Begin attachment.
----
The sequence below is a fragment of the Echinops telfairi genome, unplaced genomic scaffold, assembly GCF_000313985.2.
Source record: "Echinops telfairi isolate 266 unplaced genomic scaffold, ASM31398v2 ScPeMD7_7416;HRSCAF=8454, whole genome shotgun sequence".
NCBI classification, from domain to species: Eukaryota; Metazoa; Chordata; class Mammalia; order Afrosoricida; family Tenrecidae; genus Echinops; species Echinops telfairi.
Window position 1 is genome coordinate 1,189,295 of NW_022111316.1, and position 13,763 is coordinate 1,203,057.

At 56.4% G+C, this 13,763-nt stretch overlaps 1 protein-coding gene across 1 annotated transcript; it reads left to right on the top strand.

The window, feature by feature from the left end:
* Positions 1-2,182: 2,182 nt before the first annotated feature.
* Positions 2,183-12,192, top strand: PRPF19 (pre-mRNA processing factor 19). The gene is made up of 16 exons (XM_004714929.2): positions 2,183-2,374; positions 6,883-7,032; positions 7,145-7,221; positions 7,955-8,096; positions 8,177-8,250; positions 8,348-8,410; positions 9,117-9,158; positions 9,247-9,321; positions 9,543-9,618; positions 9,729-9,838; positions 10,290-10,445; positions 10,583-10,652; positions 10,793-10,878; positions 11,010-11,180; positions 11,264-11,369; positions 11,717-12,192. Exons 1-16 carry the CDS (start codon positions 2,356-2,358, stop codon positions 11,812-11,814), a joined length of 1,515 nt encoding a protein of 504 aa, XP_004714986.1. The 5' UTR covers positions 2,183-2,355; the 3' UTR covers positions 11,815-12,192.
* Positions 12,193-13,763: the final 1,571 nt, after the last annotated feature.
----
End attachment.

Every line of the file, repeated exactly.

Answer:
The sequence below is a fragment of the Echinops telfairi genome, unplaced genomic scaffold, assembly GCF_000313985.2.
Source record: "Echinops telfairi isolate 266 unplaced genomic scaffold, ASM31398v2 ScPeMD7_7416;HRSCAF=8454, whole genome shotgun sequence".
NCBI classification, from domain to species: Eukaryota; Metazoa; Chordata; class Mammalia; order Afrosoricida; family Tenrecidae; genus Echinops; species Echinops telfairi.
Window position 1 is genome coordinate 1,189,295 of NW_022111316.1, and position 13,763 is coordinate 1,203,057.

At 56.4% G+C, this 13,763-nt stretch overlaps 1 protein-coding gene across 1 annotated transcript; it reads left to right on the top strand.

The window, feature by feature from the left end:
* Positions 1-2,182: 2,182 nt before the first annotated feature.
* Positions 2,183-12,192, top strand: PRPF19 (pre-mRNA processing factor 19). The gene is made up of 16 exons (XM_004714929.2): positions 2,183-2,374; positions 6,883-7,032; positions 7,145-7,221; positions 7,955-8,096; positions 8,177-8,250; positions 8,348-8,410; positions 9,117-9,158; positions 9,247-9,321; positions 9,543-9,618; positions 9,729-9,838; positions 10,290-10,445; positions 10,583-10,652; positions 10,793-10,878; positions 11,010-11,180; positions 11,264-11,369; positions 11,717-12,192. Exons 1-16 carry the CDS (start codon positions 2,356-2,358, stop codon positions 11,812-11,814), a joined length of 1,515 nt encoding a protein of 504 aa, XP_004714986.1. The 5' UTR covers positions 2,183-2,355; the 3' UTR covers positions 11,815-12,192.
* Positions 12,193-13,763: the final 1,571 nt, after the last annotated feature.